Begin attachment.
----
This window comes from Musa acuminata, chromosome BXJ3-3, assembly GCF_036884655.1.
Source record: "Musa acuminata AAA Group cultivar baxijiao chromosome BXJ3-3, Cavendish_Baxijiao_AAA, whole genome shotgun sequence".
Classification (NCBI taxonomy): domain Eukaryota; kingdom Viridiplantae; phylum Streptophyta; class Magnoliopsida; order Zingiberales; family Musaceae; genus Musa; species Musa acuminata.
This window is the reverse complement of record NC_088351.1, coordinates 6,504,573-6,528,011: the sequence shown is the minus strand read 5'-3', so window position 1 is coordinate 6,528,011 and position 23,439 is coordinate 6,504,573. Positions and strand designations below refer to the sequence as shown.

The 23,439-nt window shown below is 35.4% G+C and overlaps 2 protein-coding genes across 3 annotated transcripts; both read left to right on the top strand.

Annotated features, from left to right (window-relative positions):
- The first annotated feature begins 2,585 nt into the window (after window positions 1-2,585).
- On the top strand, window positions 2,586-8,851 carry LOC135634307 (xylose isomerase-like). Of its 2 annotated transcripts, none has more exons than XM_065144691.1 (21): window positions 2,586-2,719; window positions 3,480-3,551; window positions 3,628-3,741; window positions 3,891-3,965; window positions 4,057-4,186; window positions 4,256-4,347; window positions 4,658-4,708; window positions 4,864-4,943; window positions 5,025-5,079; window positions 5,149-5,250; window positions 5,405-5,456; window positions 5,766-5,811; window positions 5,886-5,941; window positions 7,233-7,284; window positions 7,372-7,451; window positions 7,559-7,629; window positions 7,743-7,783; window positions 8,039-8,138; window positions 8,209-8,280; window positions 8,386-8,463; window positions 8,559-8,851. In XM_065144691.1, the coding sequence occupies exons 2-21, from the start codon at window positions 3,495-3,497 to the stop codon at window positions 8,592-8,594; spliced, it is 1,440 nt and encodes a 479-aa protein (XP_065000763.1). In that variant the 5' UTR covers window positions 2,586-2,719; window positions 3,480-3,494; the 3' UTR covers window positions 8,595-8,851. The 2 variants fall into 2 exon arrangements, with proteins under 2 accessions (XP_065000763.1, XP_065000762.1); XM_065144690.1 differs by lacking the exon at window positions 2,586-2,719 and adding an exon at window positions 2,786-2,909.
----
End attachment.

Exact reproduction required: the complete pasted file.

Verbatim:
This window comes from Musa acuminata, chromosome BXJ3-3, assembly GCF_036884655.1.
Source record: "Musa acuminata AAA Group cultivar baxijiao chromosome BXJ3-3, Cavendish_Baxijiao_AAA, whole genome shotgun sequence".
Classification (NCBI taxonomy): domain Eukaryota; kingdom Viridiplantae; phylum Streptophyta; class Magnoliopsida; order Zingiberales; family Musaceae; genus Musa; species Musa acuminata.
This window is the reverse complement of record NC_088351.1, coordinates 6,504,573-6,528,011: the sequence shown is the minus strand read 5'-3', so window position 1 is coordinate 6,528,011 and position 23,439 is coordinate 6,504,573. Positions and strand designations below refer to the sequence as shown.

The 23,439-nt window shown below is 35.4% G+C and overlaps 2 protein-coding genes across 3 annotated transcripts; both read left to right on the top strand.

Annotated features, from left to right (window-relative positions):
- The first annotated feature begins 2,585 nt into the window (after window positions 1-2,585).
- On the top strand, window positions 2,586-8,851 carry LOC135634307 (xylose isomerase-like). Of its 2 annotated transcripts, none has more exons than XM_065144691.1 (21): window positions 2,586-2,719; window positions 3,480-3,551; window positions 3,628-3,741; window positions 3,891-3,965; window positions 4,057-4,186; window positions 4,256-4,347; window positions 4,658-4,708; window positions 4,864-4,943; window positions 5,025-5,079; window positions 5,149-5,250; window positions 5,405-5,456; window positions 5,766-5,811; window positions 5,886-5,941; window positions 7,233-7,284; window positions 7,372-7,451; window positions 7,559-7,629; window positions 7,743-7,783; window positions 8,039-8,138; window positions 8,209-8,280; window positions 8,386-8,463; window positions 8,559-8,851. In XM_065144691.1, the coding sequence occupies exons 2-21, from the start codon at window positions 3,495-3,497 to the stop codon at window positions 8,592-8,594; spliced, it is 1,440 nt and encodes a 479-aa protein (XP_065000763.1). In that variant the 5' UTR covers window positions 2,586-2,719; window positions 3,480-3,494; the 3' UTR covers window positions 8,595-8,851. The 2 variants fall into 2 exon arrangements, with proteins under 2 accessions (XP_065000763.1, XP_065000762.1); XM_065144690.1 differs by lacking the exon at window positions 2,586-2,719 and adding an exon at window positions 2,786-2,909.